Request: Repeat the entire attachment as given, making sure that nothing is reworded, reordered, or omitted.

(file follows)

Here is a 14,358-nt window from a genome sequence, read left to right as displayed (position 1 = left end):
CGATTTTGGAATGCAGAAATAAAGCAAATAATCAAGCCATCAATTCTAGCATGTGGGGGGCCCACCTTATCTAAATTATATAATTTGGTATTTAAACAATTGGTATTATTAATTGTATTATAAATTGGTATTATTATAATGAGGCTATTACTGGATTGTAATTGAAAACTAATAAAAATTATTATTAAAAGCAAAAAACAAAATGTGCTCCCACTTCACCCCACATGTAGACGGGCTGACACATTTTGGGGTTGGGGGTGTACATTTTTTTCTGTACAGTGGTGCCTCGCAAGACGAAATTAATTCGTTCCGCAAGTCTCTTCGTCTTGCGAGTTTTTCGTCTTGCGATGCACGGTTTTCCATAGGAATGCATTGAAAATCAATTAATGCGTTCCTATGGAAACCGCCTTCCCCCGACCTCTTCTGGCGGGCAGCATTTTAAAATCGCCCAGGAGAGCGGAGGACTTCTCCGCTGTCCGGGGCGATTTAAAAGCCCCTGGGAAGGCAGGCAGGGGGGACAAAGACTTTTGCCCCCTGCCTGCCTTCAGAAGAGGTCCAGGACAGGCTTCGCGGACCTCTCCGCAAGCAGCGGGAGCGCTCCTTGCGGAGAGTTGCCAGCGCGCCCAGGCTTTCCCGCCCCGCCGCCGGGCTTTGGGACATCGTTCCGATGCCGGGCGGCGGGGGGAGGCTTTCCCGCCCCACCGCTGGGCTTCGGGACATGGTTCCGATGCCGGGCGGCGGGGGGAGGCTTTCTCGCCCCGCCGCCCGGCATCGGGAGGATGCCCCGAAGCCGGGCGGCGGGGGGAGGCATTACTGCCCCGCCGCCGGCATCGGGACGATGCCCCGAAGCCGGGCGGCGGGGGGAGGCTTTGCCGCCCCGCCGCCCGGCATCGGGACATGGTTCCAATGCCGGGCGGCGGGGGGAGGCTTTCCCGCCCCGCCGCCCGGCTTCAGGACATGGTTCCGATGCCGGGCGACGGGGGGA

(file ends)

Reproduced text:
Here is a 14,358-nt window from a genome sequence, read left to right as displayed (position 1 = left end):
CGATTTTGGAATGCAGAAATAAAGCAAATAATCAAGCCATCAATTCTAGCATGTGGGGGGCCCACCTTATCTAAATTATATAATTTGGTATTTAAACAATTGGTATTATTAATTGTATTATAAATTGGTATTATTATAATGAGGCTATTACTGGATTGTAATTGAAAACTAATAAAAATTATTATTAAAAGCAAAAAACAAAATGTGCTCCCACTTCACCCCACATGTAGACGGGCTGACACATTTTGGGGTTGGGGGTGTACATTTTTTTCTGTACAGTGGTGCCTCGCAAGACGAAATTAATTCGTTCCGCAAGTCTCTTCGTCTTGCGAGTTTTTCGTCTTGCGATGCACGGTTTTCCATAGGAATGCATTGAAAATCAATTAATGCGTTCCTATGGAAACCGCCTTCCCCCGACCTCTTCTGGCGGGCAGCATTTTAAAATCGCCCAGGAGAGCGGAGGACTTCTCCGCTGTCCGGGGCGATTTAAAAGCCCCTGGGAAGGCAGGCAGGGGGGACAAAGACTTTTGCCCCCTGCCTGCCTTCAGAAGAGGTCCAGGACAGGCTTCGCGGACCTCTCCGCAAGCAGCGGGAGCGCTCCTTGCGGAGAGTTGCCAGCGCGCCCAGGCTTTCCCGCCCCGCCGCCGGGCTTTGGGACATCGTTCCGATGCCGGGCGGCGGGGGGAGGCTTTCCCGCCCCACCGCTGGGCTTCGGGACATGGTTCCGATGCCGGGCGGCGGGGGGAGGCTTTCTCGCCCCGCCGCCCGGCATCGGGAGGATGCCCCGAAGCCGGGCGGCGGGGGGAGGCATTACTGCCCCGCCGCCGGCATCGGGACGATGCCCCGAAGCCGGGCGGCGGGGGGAGGCTTTGCCGCCCCGCCGCCCGGCATCGGGACATGGTTCCAATGCCGGGCGGCGGGGGGAGGCTTTCCCGCCCCGCCGCCCGGCTTCAGGACATGGTTCCGATGCCGGGCGACGGGGGGA